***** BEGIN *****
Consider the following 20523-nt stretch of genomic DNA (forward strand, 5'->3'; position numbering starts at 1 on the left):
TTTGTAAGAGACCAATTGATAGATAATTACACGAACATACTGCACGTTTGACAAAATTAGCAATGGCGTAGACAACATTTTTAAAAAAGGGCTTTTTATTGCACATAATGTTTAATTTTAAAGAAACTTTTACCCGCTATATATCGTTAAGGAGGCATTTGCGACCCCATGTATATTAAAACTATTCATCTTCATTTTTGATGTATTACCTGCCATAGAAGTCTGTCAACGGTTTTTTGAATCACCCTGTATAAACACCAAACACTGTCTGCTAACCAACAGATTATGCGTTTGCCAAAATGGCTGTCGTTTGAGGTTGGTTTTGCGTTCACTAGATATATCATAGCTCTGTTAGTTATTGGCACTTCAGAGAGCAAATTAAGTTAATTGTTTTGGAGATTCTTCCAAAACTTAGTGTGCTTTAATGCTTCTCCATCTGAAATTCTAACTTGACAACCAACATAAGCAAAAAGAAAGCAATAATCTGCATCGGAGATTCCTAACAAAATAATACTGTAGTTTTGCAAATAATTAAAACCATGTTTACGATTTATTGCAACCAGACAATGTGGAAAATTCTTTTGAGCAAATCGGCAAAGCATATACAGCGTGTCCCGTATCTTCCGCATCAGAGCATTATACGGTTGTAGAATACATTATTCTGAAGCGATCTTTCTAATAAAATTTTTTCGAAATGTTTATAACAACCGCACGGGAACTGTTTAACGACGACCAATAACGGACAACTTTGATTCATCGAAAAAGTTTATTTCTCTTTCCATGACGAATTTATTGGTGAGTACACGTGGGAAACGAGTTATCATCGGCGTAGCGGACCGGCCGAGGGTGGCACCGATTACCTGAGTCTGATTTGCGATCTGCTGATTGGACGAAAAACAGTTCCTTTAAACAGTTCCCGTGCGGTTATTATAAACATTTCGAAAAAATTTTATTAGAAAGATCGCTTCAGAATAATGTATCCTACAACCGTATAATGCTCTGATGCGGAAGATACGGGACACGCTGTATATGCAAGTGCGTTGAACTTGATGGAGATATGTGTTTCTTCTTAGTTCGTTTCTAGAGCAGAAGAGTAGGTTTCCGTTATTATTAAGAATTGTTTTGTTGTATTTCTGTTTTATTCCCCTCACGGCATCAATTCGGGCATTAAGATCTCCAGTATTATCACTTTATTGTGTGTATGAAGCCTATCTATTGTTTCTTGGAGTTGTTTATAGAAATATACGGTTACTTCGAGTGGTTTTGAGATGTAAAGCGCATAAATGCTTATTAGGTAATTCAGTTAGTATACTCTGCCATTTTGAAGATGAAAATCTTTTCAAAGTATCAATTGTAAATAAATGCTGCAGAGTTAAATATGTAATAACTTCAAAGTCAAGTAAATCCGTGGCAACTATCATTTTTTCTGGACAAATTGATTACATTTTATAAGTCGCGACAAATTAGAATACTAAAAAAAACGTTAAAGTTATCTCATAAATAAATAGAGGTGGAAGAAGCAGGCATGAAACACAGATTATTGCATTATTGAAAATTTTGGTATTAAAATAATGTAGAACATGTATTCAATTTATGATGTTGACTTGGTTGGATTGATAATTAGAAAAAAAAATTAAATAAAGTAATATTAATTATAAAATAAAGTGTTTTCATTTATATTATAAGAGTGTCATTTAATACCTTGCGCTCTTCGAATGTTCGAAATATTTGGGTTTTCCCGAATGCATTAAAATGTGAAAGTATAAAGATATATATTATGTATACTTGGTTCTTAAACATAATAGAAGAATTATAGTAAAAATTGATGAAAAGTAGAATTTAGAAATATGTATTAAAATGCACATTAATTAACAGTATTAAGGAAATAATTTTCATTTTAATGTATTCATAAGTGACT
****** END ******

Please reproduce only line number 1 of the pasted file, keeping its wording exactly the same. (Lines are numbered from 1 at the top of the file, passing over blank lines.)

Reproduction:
Consider the following 20523-nt stretch of genomic DNA (forward strand, 5'->3'; position numbering starts at 1 on the left):